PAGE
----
What is NPS (National Pension Scheme)?

Can somebody explain the pros & cons of NPS as compared with Employees’ Provident Fund (EPF), Public Provident Fund(PPF) and Mutual Funds? and also how do I open an NPS account?

National Pension Scheme (NPS) is a security scheme which was introduced by the Government to everybody, including non government employees, in 2014. NPS helps solving the problem related to Indians not saving for their retirement, which is sometimes a reason to push people below the poverty line when a regular income stops. A report from HSBC stated that 47% of the working Indian population have not started saving for retirement. It can be subscribed by any individual aged between 18 to 60 years old, including NRIs. A Permanent Retirement Account Number (PRAN) is to be obtained. The onboarding is easy and it is distributed through most financial institutions.

There are 2 sub accounts under the NPS known as Tier I & Tier II account. Tier I is mandatorily to be opened and Tier II is optional to the user. The minimum yearly contribution in your Tier I account is Rs 6,000, which can be paid either in one go or in installments of at least Rs 500. It is a basic pension account with limitations on withdrawal. Before attaining the age of 60, only 20% of the contribution can be withdrawn while the rest 80% has to be necessarily used for buying annuity from approved life insurers. Annuity is a series of payments received at fixed intervals of time. After attaining the age of retirement at 60, up to a maximum of 60% of the contribution can be withdrawn in lump sum (out of which 40% is tax free) and the rest has to be used to purchase annuity from approved life insurers.

The Tier II account works almost as a savings account with limitless withdrawals. A contribution of Rs. 1000 is to be made at the time of opening and a minimum balance of Rs. 2000 is required to be maintained.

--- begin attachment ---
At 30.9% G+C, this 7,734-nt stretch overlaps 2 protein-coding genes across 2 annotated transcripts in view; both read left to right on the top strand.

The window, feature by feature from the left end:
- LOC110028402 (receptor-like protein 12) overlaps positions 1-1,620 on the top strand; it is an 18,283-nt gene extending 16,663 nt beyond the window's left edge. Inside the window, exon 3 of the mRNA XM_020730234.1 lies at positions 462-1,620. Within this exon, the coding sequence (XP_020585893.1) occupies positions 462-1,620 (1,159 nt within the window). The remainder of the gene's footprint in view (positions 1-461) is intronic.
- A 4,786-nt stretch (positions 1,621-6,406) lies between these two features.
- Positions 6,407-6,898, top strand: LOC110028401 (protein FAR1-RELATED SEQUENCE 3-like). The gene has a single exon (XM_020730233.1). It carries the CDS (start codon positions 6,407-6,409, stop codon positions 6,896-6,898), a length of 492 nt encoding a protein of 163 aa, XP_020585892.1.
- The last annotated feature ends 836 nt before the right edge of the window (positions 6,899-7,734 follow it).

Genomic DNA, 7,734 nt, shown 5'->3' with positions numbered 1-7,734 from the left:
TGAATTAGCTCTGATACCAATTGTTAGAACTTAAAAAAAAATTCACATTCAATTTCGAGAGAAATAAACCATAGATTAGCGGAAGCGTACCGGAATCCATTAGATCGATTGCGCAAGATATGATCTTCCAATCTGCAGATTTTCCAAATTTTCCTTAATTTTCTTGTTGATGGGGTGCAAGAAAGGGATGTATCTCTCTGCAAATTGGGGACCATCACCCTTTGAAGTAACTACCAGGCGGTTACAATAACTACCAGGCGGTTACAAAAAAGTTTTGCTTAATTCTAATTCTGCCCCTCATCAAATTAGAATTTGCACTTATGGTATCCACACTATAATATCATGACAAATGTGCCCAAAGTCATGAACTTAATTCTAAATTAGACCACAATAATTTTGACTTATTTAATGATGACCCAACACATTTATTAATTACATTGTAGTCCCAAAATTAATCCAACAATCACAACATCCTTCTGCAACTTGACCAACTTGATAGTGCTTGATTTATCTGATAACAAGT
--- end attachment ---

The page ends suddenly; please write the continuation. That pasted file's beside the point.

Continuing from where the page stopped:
The fund management fee is approximately 0.25% compared to mutual funds at 1.5-2%. Tax deduction of 10% in case of salaried employees and 20% in case professionals up to Rs. 1.5 lakh and an additional Rs. 50, 000 is allowed per year for Tier I accounts.

The NPS offers two approaches known as the active choice and the auto choice. Under the active choice, the subscriber can decide the percentages in which the contributed funds are invested between Equity, Corporate bonds and Government securities. Exposure to equities cannot be more than 50%. Under the auto choice, the exposure to the above mentioned asset classes are decided by the age of the subscriber.

Over the past 5 years, the various schemes have given annualized returns of 10.5-15.5%. NPS comes ahead of EPF/PPF/Mutual Funds due to the benefits of having an equity exposure and the fund management fee being considerably lower. A mix of NPS and another instrument having higher exposure into equities (like mutual funds) would be an ideal mix for the current employed population.